And it’s time once again to review how many Americans last week applied for unemployment benefits:
Applications for jobless benefits fell by 9,000 for the week ending Nov. 2, bringing the total to 336,000, down from last week’s revised figure of 345,000, the Labor Department announced Thursday.
The four-week moving average, a “less volatile” figure, fell by 9,250, bringing the total to 348,250, down from the previous unrevised average of 357,500. The number was elevated in part because of the 16-day government shutdown and backlogs in California that occurred due to ongoing systems upgrades, the Associated Press notes.
“The advance seasonally adjusted insured unemployment rate was 2.2 percent for the week ending October 26, unchanged from the prior week's unrevised rate,” the Labor report reads.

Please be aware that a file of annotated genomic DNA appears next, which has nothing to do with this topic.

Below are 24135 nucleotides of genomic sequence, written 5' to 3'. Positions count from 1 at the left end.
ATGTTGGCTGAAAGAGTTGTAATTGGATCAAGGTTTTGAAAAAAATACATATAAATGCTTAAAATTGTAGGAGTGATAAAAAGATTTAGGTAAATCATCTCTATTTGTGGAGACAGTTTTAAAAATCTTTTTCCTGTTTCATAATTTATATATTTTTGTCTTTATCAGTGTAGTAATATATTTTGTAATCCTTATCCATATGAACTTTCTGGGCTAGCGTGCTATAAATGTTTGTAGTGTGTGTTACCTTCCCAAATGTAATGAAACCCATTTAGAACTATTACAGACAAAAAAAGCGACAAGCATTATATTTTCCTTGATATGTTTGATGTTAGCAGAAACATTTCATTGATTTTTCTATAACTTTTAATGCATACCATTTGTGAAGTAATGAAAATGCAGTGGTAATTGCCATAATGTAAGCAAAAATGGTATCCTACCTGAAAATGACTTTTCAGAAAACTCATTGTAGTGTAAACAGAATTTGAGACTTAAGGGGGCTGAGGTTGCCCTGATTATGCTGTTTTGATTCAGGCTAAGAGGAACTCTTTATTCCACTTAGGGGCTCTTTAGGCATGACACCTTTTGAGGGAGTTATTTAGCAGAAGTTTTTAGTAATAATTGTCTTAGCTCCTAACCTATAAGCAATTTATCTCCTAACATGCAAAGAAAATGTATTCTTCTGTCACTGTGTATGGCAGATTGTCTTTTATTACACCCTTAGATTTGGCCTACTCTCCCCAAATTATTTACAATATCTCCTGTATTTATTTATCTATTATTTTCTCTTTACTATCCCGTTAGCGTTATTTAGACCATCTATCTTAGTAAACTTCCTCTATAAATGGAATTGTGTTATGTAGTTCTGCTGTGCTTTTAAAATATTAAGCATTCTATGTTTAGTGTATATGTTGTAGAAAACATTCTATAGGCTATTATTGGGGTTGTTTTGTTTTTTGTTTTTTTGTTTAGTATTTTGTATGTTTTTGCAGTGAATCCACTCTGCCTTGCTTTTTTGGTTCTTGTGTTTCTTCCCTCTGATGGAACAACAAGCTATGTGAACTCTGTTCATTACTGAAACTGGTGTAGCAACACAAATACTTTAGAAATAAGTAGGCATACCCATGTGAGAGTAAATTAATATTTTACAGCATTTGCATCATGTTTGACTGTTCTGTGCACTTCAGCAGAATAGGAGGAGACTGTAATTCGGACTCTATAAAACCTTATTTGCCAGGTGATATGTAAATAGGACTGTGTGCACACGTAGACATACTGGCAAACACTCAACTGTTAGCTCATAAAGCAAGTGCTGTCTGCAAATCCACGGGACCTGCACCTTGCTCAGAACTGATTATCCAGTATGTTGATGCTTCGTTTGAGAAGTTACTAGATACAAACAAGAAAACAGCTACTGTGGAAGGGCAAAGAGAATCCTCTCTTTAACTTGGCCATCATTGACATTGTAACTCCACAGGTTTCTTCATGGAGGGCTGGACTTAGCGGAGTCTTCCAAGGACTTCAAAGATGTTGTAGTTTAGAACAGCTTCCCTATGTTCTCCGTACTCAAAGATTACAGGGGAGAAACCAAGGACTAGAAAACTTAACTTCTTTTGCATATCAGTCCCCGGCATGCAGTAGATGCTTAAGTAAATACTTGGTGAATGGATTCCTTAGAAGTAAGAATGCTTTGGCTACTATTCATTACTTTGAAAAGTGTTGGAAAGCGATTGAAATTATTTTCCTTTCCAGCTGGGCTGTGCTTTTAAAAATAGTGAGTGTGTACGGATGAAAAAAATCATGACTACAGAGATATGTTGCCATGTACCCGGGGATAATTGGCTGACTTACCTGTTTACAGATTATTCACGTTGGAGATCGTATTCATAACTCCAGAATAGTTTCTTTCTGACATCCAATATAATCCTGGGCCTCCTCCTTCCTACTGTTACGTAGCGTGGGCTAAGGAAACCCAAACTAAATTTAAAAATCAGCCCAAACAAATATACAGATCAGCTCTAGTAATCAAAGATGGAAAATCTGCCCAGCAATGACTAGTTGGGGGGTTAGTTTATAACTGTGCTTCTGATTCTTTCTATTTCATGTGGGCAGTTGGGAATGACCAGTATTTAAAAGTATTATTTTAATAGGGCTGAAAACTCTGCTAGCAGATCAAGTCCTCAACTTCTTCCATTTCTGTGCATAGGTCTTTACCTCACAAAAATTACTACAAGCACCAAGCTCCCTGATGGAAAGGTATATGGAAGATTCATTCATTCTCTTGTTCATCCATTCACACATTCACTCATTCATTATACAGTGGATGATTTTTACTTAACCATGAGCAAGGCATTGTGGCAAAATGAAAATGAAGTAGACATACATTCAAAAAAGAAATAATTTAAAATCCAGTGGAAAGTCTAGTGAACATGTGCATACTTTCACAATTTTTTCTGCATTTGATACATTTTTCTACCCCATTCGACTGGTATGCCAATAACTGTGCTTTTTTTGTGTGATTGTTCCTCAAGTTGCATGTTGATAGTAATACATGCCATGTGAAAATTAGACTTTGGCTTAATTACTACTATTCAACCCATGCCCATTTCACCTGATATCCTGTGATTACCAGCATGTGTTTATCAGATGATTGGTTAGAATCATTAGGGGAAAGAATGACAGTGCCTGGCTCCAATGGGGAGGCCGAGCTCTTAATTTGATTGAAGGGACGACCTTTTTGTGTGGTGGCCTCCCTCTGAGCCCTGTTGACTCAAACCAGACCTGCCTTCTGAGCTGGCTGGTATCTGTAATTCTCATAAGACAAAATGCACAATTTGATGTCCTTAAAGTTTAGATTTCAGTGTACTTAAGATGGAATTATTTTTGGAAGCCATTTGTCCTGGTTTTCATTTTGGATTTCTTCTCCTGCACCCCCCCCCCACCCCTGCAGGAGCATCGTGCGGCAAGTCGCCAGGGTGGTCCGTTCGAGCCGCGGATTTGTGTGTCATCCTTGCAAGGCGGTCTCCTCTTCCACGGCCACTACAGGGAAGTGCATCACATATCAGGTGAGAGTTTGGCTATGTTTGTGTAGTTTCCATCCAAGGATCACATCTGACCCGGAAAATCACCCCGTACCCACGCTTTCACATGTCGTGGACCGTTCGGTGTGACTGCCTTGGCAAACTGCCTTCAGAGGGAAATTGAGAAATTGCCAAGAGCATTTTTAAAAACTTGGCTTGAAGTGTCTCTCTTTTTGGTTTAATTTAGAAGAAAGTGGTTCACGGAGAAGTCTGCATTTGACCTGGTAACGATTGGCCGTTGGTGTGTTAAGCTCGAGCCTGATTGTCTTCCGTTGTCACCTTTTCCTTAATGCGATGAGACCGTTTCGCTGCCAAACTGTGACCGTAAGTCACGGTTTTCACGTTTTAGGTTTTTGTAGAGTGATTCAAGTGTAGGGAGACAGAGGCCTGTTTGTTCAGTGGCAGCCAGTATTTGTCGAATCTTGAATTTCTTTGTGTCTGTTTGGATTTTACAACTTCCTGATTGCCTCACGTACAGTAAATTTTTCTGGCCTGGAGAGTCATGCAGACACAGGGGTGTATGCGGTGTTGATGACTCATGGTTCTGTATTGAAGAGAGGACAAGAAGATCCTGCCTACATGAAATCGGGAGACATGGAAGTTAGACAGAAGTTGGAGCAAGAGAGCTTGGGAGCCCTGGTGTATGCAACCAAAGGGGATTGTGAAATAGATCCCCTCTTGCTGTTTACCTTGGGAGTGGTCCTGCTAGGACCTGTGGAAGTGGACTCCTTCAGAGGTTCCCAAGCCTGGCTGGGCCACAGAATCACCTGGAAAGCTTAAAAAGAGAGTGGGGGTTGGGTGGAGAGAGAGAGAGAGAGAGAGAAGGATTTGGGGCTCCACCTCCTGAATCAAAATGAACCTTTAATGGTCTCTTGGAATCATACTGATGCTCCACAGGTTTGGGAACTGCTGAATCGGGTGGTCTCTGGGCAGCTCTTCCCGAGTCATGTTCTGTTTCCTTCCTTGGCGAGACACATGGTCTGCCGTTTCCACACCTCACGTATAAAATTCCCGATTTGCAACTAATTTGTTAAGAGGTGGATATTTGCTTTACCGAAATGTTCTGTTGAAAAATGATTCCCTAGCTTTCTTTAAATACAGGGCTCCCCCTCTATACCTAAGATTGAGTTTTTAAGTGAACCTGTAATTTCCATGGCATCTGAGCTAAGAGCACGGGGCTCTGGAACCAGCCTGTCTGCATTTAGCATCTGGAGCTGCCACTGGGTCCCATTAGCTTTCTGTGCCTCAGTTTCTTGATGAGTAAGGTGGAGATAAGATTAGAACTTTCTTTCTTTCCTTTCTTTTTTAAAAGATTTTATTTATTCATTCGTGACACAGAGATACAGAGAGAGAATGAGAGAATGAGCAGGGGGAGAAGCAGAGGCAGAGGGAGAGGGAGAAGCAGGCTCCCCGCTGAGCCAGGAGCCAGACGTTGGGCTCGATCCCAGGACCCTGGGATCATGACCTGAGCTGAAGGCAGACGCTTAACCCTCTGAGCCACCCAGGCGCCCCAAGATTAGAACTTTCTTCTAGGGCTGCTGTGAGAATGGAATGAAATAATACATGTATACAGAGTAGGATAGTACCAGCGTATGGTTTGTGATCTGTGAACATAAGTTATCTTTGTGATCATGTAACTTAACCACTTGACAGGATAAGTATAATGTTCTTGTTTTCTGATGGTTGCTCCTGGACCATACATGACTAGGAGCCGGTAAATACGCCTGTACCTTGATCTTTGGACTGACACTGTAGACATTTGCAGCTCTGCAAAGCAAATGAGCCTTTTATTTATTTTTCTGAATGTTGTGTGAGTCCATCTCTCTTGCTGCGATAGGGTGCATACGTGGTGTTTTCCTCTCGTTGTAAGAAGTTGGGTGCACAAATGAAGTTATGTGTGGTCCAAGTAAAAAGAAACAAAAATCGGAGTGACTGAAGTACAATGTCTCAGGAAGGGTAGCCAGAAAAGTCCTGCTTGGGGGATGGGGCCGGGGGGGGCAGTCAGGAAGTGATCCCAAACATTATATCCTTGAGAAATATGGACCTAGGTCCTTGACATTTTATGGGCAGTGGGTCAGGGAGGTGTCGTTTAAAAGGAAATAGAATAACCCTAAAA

“The advance number for seasonally adjusted insured unemployment during the week ending October 26 was 2,868,000, an increase of 4,000 from the preceding week's revised level of 2,864,000. The 4-week moving average was 2,866,000, a decrease of 8,500 from the preceding week's revised average of 2,874,500,” it adds.
The states with the largest increases in initial claims for the week ending Oct. 26 were Oregon (+2,956), Florida (+2,873), Illinois (+2,460), New York (+2,033), and Pennsylvania (+1,542).
Meanwhile, in California (-4,460), Virginia (-1,807), Washington (-833), Maryland (-431), and Missouri (-343) posted the biggest decreases in initial claims.
Markets are opening mixed, nonchalant on the jobless benefits data but excited for the Twitter initial public offering (IPO):
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This post has been updated.